Canada’s new strategy -- as Prime Minister Stephen Harper enunciated it after President Barack Obama delayed the decision on the Keystone -- is to refocus to Asian markets. No doubt the recent Canada-China trade talks, and Canada’s insistence on joining the Trans-Pacific Partnership, stem in part from this new strategy.
On the face of it, it seems like a good one: If the U.S. won’t buy or doesn’t need Canadian oil, booming Asia will take it instead. After all, projections show that demand for oil in Asia’s rapidly developing economies will continue to grow. The continent is now the largest consumer of oil in the world.
This week's announcement that Chinese state-owned oil firm CNOOC has made a $15.1-billion offer for Calgary-based Nexen is a clear sign that China is interested in the oil sands. Yet despite this, Asia is beginning to look uncertain as a market for Canadian oil, both in the short term and long. OPEC is projecting lower demand for oil in the near future, potentially jeopardizing any hopes of new markets for Canadian oil in the next few years.
In the long term, Asia is already looking to renewable energy. With their large, dense populations, and dependence on Middle Eastern oil, Asian countries see diversification of energy sources as a prerogative, if not an absolute necessity.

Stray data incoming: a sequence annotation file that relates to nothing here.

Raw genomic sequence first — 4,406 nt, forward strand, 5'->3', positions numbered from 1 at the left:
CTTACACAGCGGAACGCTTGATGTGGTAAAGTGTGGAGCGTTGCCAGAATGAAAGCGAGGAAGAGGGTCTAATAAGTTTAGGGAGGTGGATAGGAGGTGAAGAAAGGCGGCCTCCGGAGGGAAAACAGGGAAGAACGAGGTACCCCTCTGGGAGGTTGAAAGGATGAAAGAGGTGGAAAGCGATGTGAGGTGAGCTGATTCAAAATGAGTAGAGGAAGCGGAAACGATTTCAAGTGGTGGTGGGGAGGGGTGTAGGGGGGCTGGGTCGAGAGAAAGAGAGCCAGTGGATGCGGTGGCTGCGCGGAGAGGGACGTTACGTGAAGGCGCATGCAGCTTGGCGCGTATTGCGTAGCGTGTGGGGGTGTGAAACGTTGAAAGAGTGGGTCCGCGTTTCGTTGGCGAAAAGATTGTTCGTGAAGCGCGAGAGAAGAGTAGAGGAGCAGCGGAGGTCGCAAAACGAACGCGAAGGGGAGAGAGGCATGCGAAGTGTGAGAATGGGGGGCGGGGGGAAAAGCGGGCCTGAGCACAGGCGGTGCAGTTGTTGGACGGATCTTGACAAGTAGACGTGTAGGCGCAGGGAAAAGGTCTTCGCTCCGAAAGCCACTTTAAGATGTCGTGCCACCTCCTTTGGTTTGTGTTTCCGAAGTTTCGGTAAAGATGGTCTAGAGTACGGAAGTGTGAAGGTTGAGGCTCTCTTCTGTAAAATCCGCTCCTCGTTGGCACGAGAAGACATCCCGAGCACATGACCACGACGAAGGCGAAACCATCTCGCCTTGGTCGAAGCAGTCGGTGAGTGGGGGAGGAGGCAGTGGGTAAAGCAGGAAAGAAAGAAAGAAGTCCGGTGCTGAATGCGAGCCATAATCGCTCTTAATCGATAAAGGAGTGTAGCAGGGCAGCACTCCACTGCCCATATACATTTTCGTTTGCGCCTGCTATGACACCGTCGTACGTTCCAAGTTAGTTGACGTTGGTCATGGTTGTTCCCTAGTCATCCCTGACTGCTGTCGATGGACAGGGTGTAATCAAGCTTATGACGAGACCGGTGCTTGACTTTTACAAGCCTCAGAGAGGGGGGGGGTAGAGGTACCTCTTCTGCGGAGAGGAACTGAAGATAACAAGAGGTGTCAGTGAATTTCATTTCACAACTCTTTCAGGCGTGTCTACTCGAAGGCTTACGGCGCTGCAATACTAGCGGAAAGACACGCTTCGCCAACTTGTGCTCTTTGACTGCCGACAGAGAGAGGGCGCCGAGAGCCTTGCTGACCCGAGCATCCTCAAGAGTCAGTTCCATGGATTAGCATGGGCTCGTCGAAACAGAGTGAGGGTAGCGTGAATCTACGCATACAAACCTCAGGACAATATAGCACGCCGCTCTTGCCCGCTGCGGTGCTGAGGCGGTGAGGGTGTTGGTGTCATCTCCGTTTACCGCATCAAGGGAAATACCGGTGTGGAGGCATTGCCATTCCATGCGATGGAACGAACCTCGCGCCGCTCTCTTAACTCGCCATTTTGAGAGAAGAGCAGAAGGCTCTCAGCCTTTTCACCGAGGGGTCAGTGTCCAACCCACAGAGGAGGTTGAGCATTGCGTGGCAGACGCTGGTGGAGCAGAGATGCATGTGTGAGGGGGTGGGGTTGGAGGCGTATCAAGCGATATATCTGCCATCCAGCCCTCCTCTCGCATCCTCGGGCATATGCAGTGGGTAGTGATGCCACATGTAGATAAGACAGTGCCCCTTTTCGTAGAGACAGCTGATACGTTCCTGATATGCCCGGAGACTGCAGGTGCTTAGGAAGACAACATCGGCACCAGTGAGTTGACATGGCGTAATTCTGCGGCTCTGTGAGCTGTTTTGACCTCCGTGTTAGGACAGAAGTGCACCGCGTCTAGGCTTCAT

China is already arguably ahead of Canada on that front. The country is embroiled in a trade war with Europe over solar panels, as it seeks to expand markets for its green-energy goods. China is also planning on increasing wind power generation by sixfold within the next eight years. Wind turbine construction is a booming business.
All of this makes for a very uncertain future for Canada’s energy exports. Even the projections for future production are entirely up in the air. CIBC recently estimated oil sands production would hit 880,000 barrels per day by 2016; the Canadian Association of Petroleum Producers put the mark at less than half that -- 425,000 barrels.
To many environmentalists around the world, the uncertainty around the oil sands is good news. Dampening the demand for western Canadian bitumen has been part of the environmental movement’s strategy in addressing the oil sands.
But with environmental concerns eating away at Canada’s potential markets, relatively weak oil demand projected to continue in the near future, and Canada’s potential new oil markets focusing on renewable energy, it may be time for the Great White North to take the standard advice given by investment advisors: Diversify.